by Teresa Wilhelm Waldof
The Book: The untold story of the humble man whose scientific innovation helped end World War II
In February 1942, leaders of the Manhattan Project had a problem: to prove a controlled nuclear chain reaction was possible, they needed pure uranium—tons of it and in less than ten months. With only a few grams in existence, there was little hope anyone could achieve such a feat. Harley Wilhelm, a chemistry professor at Iowa State College, rose to the challenge.
A sharecropper’s son and former college basketball coach, Wilhelm was an unlikely character to impact the course of world history. Nevertheless, he and his small, dedicated team of scientists and technicians surpassed anyone’s wildest expectations.
Wilhelm’s Way reveals the life and times of this unsung hero who helped America win the race to build the atomic bomb and end World War II.
The Author: Teresa Wilhelm Waldof is the world’s leading expert on the Ames Project section of the Manhattan Project. An independent scholar, her in-depth research provides for trade publication the first-ever account of the life of chemist Harley Wilhelm and the critical Manhattan Project work he led on the Iowa State campus.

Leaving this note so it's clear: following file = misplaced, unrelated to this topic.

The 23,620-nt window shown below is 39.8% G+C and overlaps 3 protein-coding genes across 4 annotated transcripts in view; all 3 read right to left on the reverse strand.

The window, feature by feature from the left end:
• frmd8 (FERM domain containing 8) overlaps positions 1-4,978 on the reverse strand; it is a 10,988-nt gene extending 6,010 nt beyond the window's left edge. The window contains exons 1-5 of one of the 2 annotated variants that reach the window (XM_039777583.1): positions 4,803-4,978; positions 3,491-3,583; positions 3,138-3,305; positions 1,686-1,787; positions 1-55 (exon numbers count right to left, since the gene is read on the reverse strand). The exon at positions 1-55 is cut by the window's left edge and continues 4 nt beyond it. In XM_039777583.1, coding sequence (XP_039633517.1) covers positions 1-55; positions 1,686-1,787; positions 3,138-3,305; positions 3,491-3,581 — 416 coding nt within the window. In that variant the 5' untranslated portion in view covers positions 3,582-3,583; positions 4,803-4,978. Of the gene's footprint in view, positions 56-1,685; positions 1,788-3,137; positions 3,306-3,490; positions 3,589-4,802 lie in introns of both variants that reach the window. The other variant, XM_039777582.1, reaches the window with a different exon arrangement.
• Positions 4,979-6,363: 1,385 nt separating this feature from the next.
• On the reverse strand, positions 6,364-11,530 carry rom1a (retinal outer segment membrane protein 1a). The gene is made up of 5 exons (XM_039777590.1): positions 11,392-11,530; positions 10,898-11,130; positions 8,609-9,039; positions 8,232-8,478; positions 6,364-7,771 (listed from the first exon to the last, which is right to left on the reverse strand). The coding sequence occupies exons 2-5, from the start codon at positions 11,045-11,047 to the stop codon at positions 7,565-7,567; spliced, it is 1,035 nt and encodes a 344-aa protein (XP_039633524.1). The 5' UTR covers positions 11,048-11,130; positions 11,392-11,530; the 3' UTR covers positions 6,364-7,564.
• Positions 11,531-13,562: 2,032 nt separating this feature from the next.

Teresa speaks on her grandfather’s life and scientific contributions, the Ames Project, and the founding of Ames Laboratory. Recent speaking engagements include the 75th Anniversary of Ames Laboratory, Iowa State University Lecture Series, and the American Chemical Society Annual Convention – Midwest Region.
Outside of research and writing, Teresa is a business professional with thirty years’ experience in management, specializing in process improvements and turn-arounds. Her methods VACIP© and DRIP© can be applied to improving results in business as well as achieving goals in life.
Teresa holds a BA in speech communications and an MBA from the University of Minnesota. She lives in Rochester, Minnesota, with her family.
My Thoughts: This is a story important to world history, to WWII history, to Iowa history, to the history of Iowa State University. But it’s also a masterfully written family story of the humble man who indeed influenced the outcome of WWII.
Please check out Teresa Wilhelm Waldof’s website.